In this project we have screened >500,000 individual transcriptome sequencing datasets covering the whole spectrum of eukaryotic organisms for the presence of sequences of viral origin.  We took advantage of the fact that the genomes and transcripts of known and unknown viruses are sequenced incidentally as “bycatch”, if the source material stems from an organ, tissue or cell infected by a virus at the time of sampling. In total, we recovered ~150,000 contigs representing genomic sequences of bona fide eukaryotic RNA viruses. About two thirds of them are only distantly related to any known RNA viruses constituting whole new virus families (Fig. 3).

Figure 3. Phylogeny of 929 viral sequences discovered in the SRA that cluster with reference viruses from the Branch 3 RNA virus supergroup. This Maximum Likelihood tree is based on conserved regions of RdRp protein sequences. The diameters of circles placed at internal nodes are proportional to bootstrap support of the respective branching events. The colored right-justified horizontal lines extending from the tips of the tree indicate the organism group of the sequencing experiment a virus was discovered in.

We will now use these data in order to contribute to sustainable strategies towards preparedness for future emerging infectious diseases and pandemics. We will derive, validate and apply a spillover and pandemic risk score to identify RNA viruses with highest zoonosis probability. We expect that this work will provide the basis for creating platforms for the high-throughput development of diagnostics, vaccines and antivirals for high-risk candidate virus groups.

Collaboration partners:

  • Chris Lauber, Institute for Experimental Virology, TWINCORE Centre for Experimental and Clinical Infection Research, Hannover.
  • Pascal Mutz, NIH, Bethesda MD, USA


  • Lauber C., and  Seitz S. (2024). Deep mining of the Sequence Read Archive reveals major genetic innovations in coronaviruses and other nidoviruses of aquatic vertebrates. PLoS Pathog. 20(4):e1012163.doi: 10.1371. PMID: 38648214
  • Lauber C., and  Seitz S. (2022). Opportunities and Challenges of Data-Driven Virus Discovery. Biomolecules 12, 1073. PMID: 36008967
  • Lauber C., Seifert M., Bartenschlager R., and Seitz S. (2019). Discovery of highly divergent lineages of plant-associated astro-like viruses sheds light on the emergence of potyviruses. Virus Res. 260, 38-48. PMID: 30452944
  • Lauber C.*, Seitz S.***, Mattei S., Suh A., Beck J., Herstein J., Börold J., Salzburger W., Kaderali L., Briggs J.A.G., and Bartenschlager R. (2017). Deciphering the Origin and Evolution of Hepatitis B Viruses by Means of a Family of Non-enveloped Fish Viruses. Cell Host Microbe. 22, 387-399.e6. PMID: 28867387
    *Equal contribution, **Corresponding author


The pilot study in which we developed and applied our above described bipartite Virushunter-Virusgatherer computational pipeline was dedicated to the discovery of viruses related to the human hepatitis B virus (HBV, family Hepadnaviridae). By screening >25,000 NGS datasets available in NCBI’s Sequence Read Archive (SRA) at that time, we were able to identify 21 novel viral species in vertebrates, 17 of them the very first hepatitis B-like viruses found in bony fish. Surprisingly, 13 of these fish viruses lacked the typical envelope protein gene and thus constituted a novel sister family of hepadnaviruses which we termed nackednaviruses. With this collection of viral genomes we were able to reliable root the hepadnaviral phylogeny. A time calibration based on endogenous hepadnaviral elements integrated into the genomes of song birds revealed that both sister families diverged from a common ancestor in the Silurian ~430 million years ago (mya). The hepadnaviral lineage had acquired its characteristic envelope protein gene ~370 mya at about the same time when the first terrestrial vertebrates (tetrapods) evolved.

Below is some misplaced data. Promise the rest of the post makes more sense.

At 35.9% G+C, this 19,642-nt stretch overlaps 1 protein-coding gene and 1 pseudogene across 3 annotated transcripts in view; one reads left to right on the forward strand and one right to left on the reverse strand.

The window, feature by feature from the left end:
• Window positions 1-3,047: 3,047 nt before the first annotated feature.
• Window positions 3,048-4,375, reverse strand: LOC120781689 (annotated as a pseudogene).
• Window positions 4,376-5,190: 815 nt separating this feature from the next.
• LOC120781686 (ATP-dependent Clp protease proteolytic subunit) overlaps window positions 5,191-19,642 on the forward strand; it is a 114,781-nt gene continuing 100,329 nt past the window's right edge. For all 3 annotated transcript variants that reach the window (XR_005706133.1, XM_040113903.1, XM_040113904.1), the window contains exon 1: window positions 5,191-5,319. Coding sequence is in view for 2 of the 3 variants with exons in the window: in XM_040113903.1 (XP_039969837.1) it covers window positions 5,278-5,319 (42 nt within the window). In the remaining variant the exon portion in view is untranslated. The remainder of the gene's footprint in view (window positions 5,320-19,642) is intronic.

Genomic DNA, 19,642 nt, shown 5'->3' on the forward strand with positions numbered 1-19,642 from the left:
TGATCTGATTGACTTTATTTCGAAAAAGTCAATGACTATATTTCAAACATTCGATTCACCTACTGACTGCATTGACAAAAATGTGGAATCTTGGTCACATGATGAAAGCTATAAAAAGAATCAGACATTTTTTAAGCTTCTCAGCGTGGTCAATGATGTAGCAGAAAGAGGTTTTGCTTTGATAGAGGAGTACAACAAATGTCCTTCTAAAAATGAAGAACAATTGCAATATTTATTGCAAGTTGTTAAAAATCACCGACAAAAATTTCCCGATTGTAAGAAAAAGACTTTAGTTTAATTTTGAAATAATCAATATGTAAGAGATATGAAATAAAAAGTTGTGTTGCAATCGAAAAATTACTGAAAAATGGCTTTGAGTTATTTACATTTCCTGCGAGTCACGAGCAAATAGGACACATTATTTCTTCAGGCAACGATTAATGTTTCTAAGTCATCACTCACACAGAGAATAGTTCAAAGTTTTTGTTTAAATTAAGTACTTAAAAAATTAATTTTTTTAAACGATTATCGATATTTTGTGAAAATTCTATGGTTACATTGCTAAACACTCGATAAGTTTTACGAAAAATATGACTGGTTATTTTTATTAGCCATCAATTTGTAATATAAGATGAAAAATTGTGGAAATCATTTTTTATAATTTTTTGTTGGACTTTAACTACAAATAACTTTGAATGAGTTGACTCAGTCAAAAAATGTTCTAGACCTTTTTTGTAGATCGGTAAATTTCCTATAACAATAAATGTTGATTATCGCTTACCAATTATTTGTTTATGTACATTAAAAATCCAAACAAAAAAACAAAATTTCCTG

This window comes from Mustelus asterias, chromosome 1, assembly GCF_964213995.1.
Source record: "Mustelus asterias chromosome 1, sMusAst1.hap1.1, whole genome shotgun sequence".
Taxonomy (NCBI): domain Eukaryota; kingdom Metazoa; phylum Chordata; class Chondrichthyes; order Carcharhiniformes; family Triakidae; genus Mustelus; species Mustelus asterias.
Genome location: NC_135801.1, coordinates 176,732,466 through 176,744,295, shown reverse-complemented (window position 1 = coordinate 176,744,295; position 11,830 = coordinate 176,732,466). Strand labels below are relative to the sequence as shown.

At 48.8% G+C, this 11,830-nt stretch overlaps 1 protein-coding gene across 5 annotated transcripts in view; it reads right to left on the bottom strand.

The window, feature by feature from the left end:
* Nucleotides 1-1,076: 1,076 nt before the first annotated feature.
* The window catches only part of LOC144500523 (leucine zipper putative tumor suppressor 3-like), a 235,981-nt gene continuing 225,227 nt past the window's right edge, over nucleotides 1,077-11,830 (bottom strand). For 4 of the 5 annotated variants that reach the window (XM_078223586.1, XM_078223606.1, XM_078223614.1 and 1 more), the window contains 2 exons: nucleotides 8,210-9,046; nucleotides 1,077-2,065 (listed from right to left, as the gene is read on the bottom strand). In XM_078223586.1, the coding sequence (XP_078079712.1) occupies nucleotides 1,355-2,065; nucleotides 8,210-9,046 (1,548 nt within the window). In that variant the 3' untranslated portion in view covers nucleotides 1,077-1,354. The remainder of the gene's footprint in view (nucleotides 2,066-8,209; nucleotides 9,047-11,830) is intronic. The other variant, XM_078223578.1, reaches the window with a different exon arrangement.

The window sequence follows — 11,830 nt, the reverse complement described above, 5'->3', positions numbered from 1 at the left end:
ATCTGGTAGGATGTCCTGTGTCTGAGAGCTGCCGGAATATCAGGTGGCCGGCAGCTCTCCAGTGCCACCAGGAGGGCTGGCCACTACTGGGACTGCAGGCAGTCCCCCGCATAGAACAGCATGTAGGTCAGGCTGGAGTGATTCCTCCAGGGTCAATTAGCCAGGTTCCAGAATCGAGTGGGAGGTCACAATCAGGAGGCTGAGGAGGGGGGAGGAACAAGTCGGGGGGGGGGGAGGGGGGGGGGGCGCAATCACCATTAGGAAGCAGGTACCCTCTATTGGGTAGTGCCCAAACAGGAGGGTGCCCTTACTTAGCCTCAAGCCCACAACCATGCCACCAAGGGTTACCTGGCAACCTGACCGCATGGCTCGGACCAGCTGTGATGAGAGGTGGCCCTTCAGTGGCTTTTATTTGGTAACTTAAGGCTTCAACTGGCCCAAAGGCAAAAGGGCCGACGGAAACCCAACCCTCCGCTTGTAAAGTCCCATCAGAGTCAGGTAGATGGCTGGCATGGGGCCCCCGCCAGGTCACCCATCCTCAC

Figure 4. Tanglegram juxtaposing the hepadna- and nackednaviral host and virus phylogenies. Left panel: ultrametric phylogenetic tree of the host species. Right panel: ultrametric phylogenetic tree of the virus species. Middle panel: virus-host associations. Abbreviations for geographic regions: Aa, Antarctica; Af, Africa; As, Asia; Eu, Europe; Na, North America; Nh, Northern Hemisphere; Nt, Neotropics. Solid lines in the virus tree indicate probable separation of viral daughter lineages due to a virus-host cospeciation event; dashed lines indicate probable virus duplication, i.e., virus speciation predating separation of the extant host lineages; and dashed lines with arrow indicate a host switch and its direction, i.e., virus speciation postdating separation of the extant host lineages. From Lauber, Seitz et al. 2017. © The Authors. Published by Elsevier Inc. User License: Creative Commons Attribution (CC BY 4.0).